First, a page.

Baby born at UNC bus stop, mom home, safe

UNC grad student helps Carrboro woman deliver daughter

tgrubb@newsobserver.comNovember 9, 2012 

Elizabeth Aguilar Lopez and Emily rest after dinner Thursday at the UNC Women's Hospital.


— What started as a short trip across town for a Carrboro woman has captured the attention of millions.

Elizabeth Aguilar Lopez, 27, and her baby girl, Emily, returned home Friday. Emily, who weighs 5 pounds and 9 ounces, was born at a UNC bus stop at 12:13 p.m. Wednesday.

She was named for the “angel” who stopped to help, Aguilar said.

Emily Brewer, a 36-year-old UNC doctoral student from Carrboro, and her 2-year-old son, Dylan, were headed to the bus stop near Abernethy Hall when she spotted Aguilar in distress. Aguilar and her friend spoke very little English, and Brewer doesn’t speak Spanish, but she managed to understand what had happened, she said.

When Aguilar quickly began giving birth, Brewer called 911. The 911 operator talked her through the rest of the delivery, she said.

The whole experience took less than 10 minutes, Brewer said.

Aguilar said Thursday that she was worried when her water broke, but her daughter arrived with very little pain.

She and her husband, Antonio, have been married 10 years and have a 6-year-old son Serguio, she said. Many friends have come to see her, including Brewer, she said.

It was only by chance that Brewer, a student of 19th-century British literature, was on campus Wednesday. She turned her dissertation in Monday and was headed to the library to work, but Dylan’s babysitter missed her appointment, and she took him with her. Along the way, they stopped by the Bell Tower to see the clock and listen to the noon chimes, she said.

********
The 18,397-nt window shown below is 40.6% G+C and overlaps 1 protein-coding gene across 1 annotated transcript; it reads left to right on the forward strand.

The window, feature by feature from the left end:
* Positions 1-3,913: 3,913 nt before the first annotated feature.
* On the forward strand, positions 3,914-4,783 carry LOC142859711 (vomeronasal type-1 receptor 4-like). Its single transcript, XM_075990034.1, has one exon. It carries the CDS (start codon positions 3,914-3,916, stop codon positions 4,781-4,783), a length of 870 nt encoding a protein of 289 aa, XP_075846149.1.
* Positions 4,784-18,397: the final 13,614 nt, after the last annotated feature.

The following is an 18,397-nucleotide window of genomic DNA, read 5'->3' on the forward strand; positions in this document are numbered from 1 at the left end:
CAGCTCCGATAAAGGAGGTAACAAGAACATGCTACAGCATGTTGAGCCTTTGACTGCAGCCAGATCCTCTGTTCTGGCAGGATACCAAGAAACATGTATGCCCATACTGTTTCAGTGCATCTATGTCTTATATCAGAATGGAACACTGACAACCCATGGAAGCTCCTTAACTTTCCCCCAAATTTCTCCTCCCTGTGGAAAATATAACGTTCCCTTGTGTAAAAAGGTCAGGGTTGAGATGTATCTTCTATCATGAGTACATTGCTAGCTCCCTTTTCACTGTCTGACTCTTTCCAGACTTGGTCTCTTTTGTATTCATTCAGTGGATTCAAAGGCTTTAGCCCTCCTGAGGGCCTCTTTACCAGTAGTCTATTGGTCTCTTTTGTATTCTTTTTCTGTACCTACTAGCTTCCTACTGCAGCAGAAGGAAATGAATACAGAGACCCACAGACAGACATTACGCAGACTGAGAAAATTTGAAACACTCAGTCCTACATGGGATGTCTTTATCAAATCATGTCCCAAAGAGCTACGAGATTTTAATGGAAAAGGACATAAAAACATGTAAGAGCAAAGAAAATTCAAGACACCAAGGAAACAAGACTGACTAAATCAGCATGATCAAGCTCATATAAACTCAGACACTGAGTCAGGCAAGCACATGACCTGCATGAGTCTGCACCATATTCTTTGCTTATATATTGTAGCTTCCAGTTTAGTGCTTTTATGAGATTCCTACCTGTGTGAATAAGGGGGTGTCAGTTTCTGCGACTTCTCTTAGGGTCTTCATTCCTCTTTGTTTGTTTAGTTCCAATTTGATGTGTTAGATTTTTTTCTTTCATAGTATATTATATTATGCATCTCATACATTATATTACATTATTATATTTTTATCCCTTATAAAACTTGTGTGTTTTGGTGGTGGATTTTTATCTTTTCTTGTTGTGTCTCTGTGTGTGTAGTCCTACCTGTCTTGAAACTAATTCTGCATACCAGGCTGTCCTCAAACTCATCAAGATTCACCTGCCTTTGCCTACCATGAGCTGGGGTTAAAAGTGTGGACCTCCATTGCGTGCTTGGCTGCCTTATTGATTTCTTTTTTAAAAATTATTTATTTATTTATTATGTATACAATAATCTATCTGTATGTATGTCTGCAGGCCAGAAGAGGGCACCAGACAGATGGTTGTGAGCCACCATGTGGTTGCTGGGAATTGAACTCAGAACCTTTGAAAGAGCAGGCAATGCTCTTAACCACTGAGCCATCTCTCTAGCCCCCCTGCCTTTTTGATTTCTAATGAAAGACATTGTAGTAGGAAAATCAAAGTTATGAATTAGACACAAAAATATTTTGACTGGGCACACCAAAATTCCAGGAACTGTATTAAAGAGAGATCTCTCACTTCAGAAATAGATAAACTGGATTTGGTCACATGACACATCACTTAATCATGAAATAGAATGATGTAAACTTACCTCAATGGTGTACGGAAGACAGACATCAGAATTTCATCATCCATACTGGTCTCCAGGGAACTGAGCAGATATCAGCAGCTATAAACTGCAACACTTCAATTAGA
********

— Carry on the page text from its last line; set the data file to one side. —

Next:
Brewer said she thinks it was meant to happen that way, and she did what any mother would do in a similar situation.

She visited Aguilar and the baby Wednesday night at the N.C. Women’s Hospital and felt better to see they were resting peacefully, she said.

Brewer asked the baby’s name, but instead of answering, Aguilar asked Brewer’s name and wrote it down, she said. Brewer said she suggested Amelia, which is the Spanish equivalent, but Aguilar insisted on Emily, she said.

“How do you put that into words? I was so honored,” she said.

Aguilar then asked her to hold the baby, and while she felt bad removing Emily from her warm crib blankets, “I felt radiating love from my heart for this little baby,” Brewer said.

Aguilar took her phone number, and Brewer said she plans to stay in touch. “Once I get her address, I’m going to send that baby birthday gifts every year,” she said.

The story of Emily’s birth, first reported in The News & Observer on Thursday, has gone viral, and Brewer said she has been inundated with interview requests from local and international news agencies, including National Public Radio and The London Times.

Orange County EMS Capt. Dinah Jeffries said in her 29 years with the department, she has only delivered two or three babies over the phone, she said. Most of them make it to the hospital first, she said.

Brewer said she never expected to be thrown into a media storm when she stopped to help.

“I think the story struck a chord. After Hurricane Sandy and the election ... I think people need to have something to believe in right now,” she said.

Grubb: 919-932-8746

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